Protein Supplementation With Isocaloric Carbohydrate Reduction Spares Calcium

  1. Protein Supplementation With Isocaloric Carbohydrate Reduction Spares Calcium

    Just got this article from Medscape Physician News. Thought I'd share.

    Protein Supplementation With Isocaloric Carbohydrate Reduction Spares Calcium

    News Author: Laurie Barclay, MD
    CME Author: Désirée Lie, MD, MSEd

    March 19, 2004 — Contrary to popular belief, protein supplementation with isocaloric reduction in carbohydrates does not increase calcium wasting but rather may have favorable effects on the skeleton, according to the results of a small study published in the March issue of the Journal of Clinical Endocrinology and Metabolism.

    "Currently there is no consensus on the impact of dietary protein on calcium and bone metabolism," write Bess Dawson-Hughes, MD, from the U.S. Department of Agriculture Human Nutrition Research Center on Aging at Tufts University in Boston, Massachusetts, and colleagues. "This study was conducted to examine the effect of increasing protein intake on urinary calcium excretion and [on] circulating levels of [insulin-like growth factor-I] IGF-I and biochemical markers of bone turnover in healthy older men and women."

    Thirty-three subjects with usual protein intakes of less than 0.85 g/kg/day were randomized to receive high (0.75 g/kg) or low (0.04 g/kg) protein supplements daily for nine weeks. Calorie intake remained stable because subjects were advised to reduce their carbohydrate intake accordingly.

    Both groups had similar changes in urinary calcium excretion throughout the study. Compared with the low protein group, the high protein group had significantly higher levels of serum IGF-I (P = .008) and lower levels of urinary N-telopeptide (P = .038) during the period of days 35 to 49 or 63.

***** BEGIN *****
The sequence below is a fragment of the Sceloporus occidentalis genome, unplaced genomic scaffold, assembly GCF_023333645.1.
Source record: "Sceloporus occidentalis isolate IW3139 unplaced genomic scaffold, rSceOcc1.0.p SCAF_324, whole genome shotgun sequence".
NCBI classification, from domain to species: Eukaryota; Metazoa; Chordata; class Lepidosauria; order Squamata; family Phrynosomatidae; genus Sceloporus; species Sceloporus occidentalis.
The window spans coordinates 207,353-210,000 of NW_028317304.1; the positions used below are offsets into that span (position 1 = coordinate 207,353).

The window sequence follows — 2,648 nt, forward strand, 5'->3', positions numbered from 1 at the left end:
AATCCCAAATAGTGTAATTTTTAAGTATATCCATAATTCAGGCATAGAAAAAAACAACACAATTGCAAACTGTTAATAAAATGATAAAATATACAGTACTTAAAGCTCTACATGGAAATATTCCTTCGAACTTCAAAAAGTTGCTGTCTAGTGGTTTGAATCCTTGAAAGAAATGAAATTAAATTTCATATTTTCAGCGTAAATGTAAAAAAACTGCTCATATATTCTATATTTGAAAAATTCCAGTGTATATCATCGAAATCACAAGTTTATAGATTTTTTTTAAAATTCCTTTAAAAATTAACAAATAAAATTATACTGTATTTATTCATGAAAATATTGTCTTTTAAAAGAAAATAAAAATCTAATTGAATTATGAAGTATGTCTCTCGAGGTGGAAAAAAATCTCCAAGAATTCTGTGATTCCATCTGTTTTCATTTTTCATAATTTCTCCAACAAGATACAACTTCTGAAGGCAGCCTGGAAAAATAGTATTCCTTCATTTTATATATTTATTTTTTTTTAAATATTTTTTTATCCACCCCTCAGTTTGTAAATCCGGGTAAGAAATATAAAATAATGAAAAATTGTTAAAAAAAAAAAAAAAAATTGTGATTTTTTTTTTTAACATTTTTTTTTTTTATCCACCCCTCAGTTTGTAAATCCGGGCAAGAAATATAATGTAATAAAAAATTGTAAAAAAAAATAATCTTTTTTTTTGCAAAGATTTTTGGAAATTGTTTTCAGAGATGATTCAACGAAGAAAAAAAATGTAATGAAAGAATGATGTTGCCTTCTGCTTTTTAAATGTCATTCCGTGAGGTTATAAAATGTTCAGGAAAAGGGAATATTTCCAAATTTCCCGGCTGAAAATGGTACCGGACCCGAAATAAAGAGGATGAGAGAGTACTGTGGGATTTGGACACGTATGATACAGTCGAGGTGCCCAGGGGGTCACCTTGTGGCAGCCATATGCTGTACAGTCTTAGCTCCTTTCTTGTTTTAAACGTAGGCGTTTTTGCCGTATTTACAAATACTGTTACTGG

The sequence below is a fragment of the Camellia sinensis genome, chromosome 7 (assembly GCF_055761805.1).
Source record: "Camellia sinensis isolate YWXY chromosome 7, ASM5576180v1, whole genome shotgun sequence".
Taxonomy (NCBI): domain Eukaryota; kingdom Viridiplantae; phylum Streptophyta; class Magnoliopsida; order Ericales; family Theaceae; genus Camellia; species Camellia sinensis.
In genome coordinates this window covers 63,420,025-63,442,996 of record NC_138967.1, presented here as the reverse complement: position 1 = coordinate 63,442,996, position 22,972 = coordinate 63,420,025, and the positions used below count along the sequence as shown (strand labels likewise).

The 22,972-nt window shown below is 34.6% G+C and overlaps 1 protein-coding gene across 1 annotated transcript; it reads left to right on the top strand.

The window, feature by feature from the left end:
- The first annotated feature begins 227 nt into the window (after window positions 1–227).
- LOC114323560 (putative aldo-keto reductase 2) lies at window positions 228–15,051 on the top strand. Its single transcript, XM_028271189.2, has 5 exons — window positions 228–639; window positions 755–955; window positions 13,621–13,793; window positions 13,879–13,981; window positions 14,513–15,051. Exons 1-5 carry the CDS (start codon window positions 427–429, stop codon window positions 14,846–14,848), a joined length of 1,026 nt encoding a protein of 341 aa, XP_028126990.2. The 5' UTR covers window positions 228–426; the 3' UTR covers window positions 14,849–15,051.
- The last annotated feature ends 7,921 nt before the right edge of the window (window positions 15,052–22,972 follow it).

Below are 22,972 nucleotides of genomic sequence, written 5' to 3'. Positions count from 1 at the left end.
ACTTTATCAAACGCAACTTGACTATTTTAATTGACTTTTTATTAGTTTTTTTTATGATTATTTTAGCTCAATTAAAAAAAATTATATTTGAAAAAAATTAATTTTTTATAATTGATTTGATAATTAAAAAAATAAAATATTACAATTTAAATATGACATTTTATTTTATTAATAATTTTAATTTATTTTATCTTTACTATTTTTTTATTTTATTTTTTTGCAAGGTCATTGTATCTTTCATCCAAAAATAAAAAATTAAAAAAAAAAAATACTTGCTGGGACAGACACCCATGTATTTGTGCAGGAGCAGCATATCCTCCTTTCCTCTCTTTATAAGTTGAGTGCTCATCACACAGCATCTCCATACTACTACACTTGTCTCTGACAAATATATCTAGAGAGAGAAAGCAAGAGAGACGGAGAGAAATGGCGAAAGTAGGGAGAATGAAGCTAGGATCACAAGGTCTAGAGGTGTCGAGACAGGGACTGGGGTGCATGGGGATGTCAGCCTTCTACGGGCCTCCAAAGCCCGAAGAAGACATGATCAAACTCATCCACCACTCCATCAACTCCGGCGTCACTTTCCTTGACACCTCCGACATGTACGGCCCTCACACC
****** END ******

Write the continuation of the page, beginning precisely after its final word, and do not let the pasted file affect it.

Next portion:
Study limitations include incomplete baseline data on some measurements and small sample size.

    "Increasing protein intake from 0.78 to 1.55 g/kg/day with meat supplements in combination with reducing carbohydrate intake did not alter urine calcium excretion, but was associated with higher circulating levels of IGF-I, a bone growth factor, and lowered levels of urinary N-telopeptide, a marker of bone resorption," the authors write. "In contrast to the widely held belief that increased protein intake results in calcium wasting, meat supplements, when exchanged isocalorically for carbohydrates, may have a favorable impact on the skeleton in healthy older men and women."

    The U.S. Department of Agriculture supported this study.
    J Clin Endocrinol Metab. 2004;89:1169-1173

  2. calcium is still needed when dieting to compensate for increased bone turnover, consider this study which uses better markers, IMO:

    High dairy-protein versus high mixed-protein energy restricted diets - the effect on bone turnover and calcium excretion in overweight adults.

    Bowen J, Noakes M, Clifton P.

    Clinical Research Unit, CSIRO Health Sciences and Nutrition, PO Box 10041, Adelaide, SA 5000.

    Background - A moderate exchange of some dietary carbohydrate for protein appears to have metabolic and weight loss advantages in human studies. This dietary strategy raises safety concerns for bone health. The impact of dietary calcium in high protein diets on bone turnover has not been investigated. Objective - This study examined the effect of protein source and calcium content in high protein, energy restricted diets on calcium excretion and bone metabolism in 50 overweight adults (BMI 33.4 +/- 2.1 kg/m(2)). Design - The parallel study consisted of a 12-week energy restriction phase followed by a four-week energy balance phase. Subjects were randomised to one of two isoenergetic (5.5 MJ/d, 34% energy from protein, 41% from carbohydrate and 24% from fat) diets; high dairy protein (DP, 2400mg Ca/d) or high mixed protein (MP, 500mg Ca/d). Outcomes - Energy restriction was the primary determinant of weight loss (-9.7 +/- 3.8 kg, P<0.01) with no significant effect of protein source. Twenty-four hour calcium excretion decreased during both interventions (-1.09 +/- 0.23 mmol/day, P<0.009). By week 16 the MP diet had a 40% larger increase in deoxypyridinoline (a bone turnover marker) compared to the DP diet (P=0.008). Osteocalcin (a marker of bone formation) increased from week zero to 16 in the MP diet only (+2.22 ng/ml P=0.001). Conclusions - Overall, the DP diet has a modest advantage over MP diet by reducing the accelerated bone turnover associated with weight loss.

    PMID: 15023671 [PubMed - in process]

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